Department of Earth Science |Northeastern Illinois University

INTRODUCTION TO EARTH SCIENCE
ESCI 121, Fall 2006

Review for Exam #4                                                                                               Dr. Sanders

If you have trouble re-loading any of the course web pages, try this: go to the URL address box, and delete the "%7E" you see there.  Replace it with a tilde "~" (usually found at the upper left hand corner of your keyboard).  I don't know why this problem is occurring, or why the tilde seems to fix it, but give it a try!

On Exam #4, you should be able to do the following:

Topographic Maps

* Draw contours of land surface for a hill, an inclined plane, a ridge, and a valley.

* List the common elements that should appear on any map, and explain how to use and/or interpret them.
scale               north arrow               coordinate system               key/legend               title

* Explain what a contour line on a topographic map represents; tell what contour interval means and how to determine what the contour interval is on any given topographic map.

* Explore and practice the principles of contouring by participating in the following activities (see the Nov 14 agenda for larger font versions of all three activities).

 ACTIVITY ONE Crease a sheet of paper and stand it up on your desk like a tent.  Using the principles of contouring, draw the contour lines that would appear on it.  Then, draw the map that would illustrate those contours.  Flip the paper upside down so it forms a "V".  Draw the equal elevation contours and map.  Start with a fresh piece of paper, crease it, and prop one end of it on a book so it forms a tilted tent.  Draw the topographic contours and map.  Finally, flip the paper upside down so it forms a "V", tilt it, and draw the contours and map.

 ACTIVITY TWO Sketch a topographic map of the area carved in the sand on the stream table.  When you are done, have the instructor check your map. Then, construct a new shape in the sand for another group to map.  Make a map of this area too—yours will be the “answer key”.

 ACTIVITY THREE Using the topographic quadrangles of Chicago Loop and Palos Park and the key to topographic map symbols, find a place that illustrates the following features.  Label and place sticky notes on the map to indicate the location of each feature. * a gentle slope   * a steep slope   * a closed depression   * a round hill top   * a ridge (elongated hill)   * a lake * a benchmark * a stream; find two places where contour lines cross the same stream and put sticky notes on the map to show both places.  Tell what direction the stream is flowing. * a “Gaging Station” along a stream      * a forested or undeveloped area (how can you tell?) * an urban area (how can you tell?)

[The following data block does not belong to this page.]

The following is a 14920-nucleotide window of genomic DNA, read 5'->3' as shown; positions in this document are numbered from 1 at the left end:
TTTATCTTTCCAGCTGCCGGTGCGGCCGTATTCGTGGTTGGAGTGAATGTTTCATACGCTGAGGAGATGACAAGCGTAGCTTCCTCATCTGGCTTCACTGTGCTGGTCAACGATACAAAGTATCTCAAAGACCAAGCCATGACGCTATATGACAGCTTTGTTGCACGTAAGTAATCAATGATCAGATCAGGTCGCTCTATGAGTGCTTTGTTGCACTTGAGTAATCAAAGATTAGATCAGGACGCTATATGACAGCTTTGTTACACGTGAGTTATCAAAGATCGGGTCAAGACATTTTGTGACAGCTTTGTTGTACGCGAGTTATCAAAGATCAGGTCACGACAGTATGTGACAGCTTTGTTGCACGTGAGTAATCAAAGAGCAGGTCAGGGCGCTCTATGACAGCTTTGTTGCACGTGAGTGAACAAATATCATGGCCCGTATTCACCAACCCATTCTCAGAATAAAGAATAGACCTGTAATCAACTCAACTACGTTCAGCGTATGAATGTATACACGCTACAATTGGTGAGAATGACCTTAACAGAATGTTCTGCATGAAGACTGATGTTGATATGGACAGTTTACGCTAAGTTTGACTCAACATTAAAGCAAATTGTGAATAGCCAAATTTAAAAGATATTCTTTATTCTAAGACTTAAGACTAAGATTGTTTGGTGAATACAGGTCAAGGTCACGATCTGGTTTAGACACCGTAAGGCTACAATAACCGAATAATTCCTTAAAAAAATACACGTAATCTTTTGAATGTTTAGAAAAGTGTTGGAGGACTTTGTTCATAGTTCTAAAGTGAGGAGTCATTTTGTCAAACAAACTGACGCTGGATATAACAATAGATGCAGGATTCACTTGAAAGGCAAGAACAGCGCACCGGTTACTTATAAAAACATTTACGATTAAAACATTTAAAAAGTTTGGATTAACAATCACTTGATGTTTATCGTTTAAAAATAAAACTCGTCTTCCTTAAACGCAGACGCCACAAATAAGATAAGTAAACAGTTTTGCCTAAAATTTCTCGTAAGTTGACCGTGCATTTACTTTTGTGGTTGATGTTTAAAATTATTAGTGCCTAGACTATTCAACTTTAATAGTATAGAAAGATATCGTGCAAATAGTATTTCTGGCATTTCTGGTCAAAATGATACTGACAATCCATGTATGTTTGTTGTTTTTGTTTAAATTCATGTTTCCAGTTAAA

* Use the Public Land Survey system coordinate system (Township, Range, Section, Quarter of quarter of quarter)  to locate specific points on a topographic map.  Example: using the Palos Park quadrangle, locate the building in the following location: T37N, R12E, Sec. 14, NW ¼, SW ¼, SW ¼.

* Use the coordinate system of latitude and longitude to specify or identify a location on a topographic map.

* Explain what it means to say a map is a 7.5-minute map, and explain the difference between 7.5- and 15-minute maps.

*  Complete a topographic maps worksheet using several different maps to perform tasks such as these: identify features, use the key, measure distances, and use coordinate systems.

* Use the graphical scale on a topographic map to measure distances.  In class we used the following quads to locate and using the map scale, measure the width of the floodplain of the Mississippi River: Rockwood, Kaskaskia, Selma, Cahokia, and Blackhawk, IL.

Streams and Stream Processes

* Use topographic contours to determine what direction a stream is flowing.

* Explain what a drainage basin, or watershed is.  (Note: it is not well explained in our textbook.  Try googling --> watershed definition <-- to find some online resources.)

* Explain what a drainage area is.  (Try googling   -->  "drainage area" definition <-- to find online resources.)

* Use the USGS stream water data site to find stream flow data for streams in Illinois.

* Graph the stream data you collected from the USGS site: graph discharge vs. time, showing the 10 days before the peak flow, the day of the peak flow, and the 10 days following the peak flow.

* Compile the graphed data, and use it to describe some of the ways in which various watersheds might differ from each other (e.g. size of drainage area, degree of urbanization, and so on), and form hypotheses as to how these factors might affect streamflow during a storm.

* Use the stream table to examine the processes of erosion, transportation, and deposition of sediment.

* Sketch a map view of a meandering stream; indicate where you would expect to find erosion occurring and where you would expect to find deposition occurring.

* On a map of a stream flowing into a lake or ocean, show where a delta would form.

Ground Water

* Inject dye into a model of a ground water system, and observe what happens to it.  Pay special attention to how quickly it moves and along what path it travels.

* Identify the water table on the ground water model, and explain what the term means.

* Calculate the elevation of the water table under idle and pumping conditions for the Stermerville well worksheet.

* Draw contours of the water table on the maps for idle and pumping conditions in Stermerville.

* Determine flow directions for the Stermerville ground water.

Department of Earth Science | Northeastern Illinois University

© 2006 Laura L. Sanders.  December 7, 2006.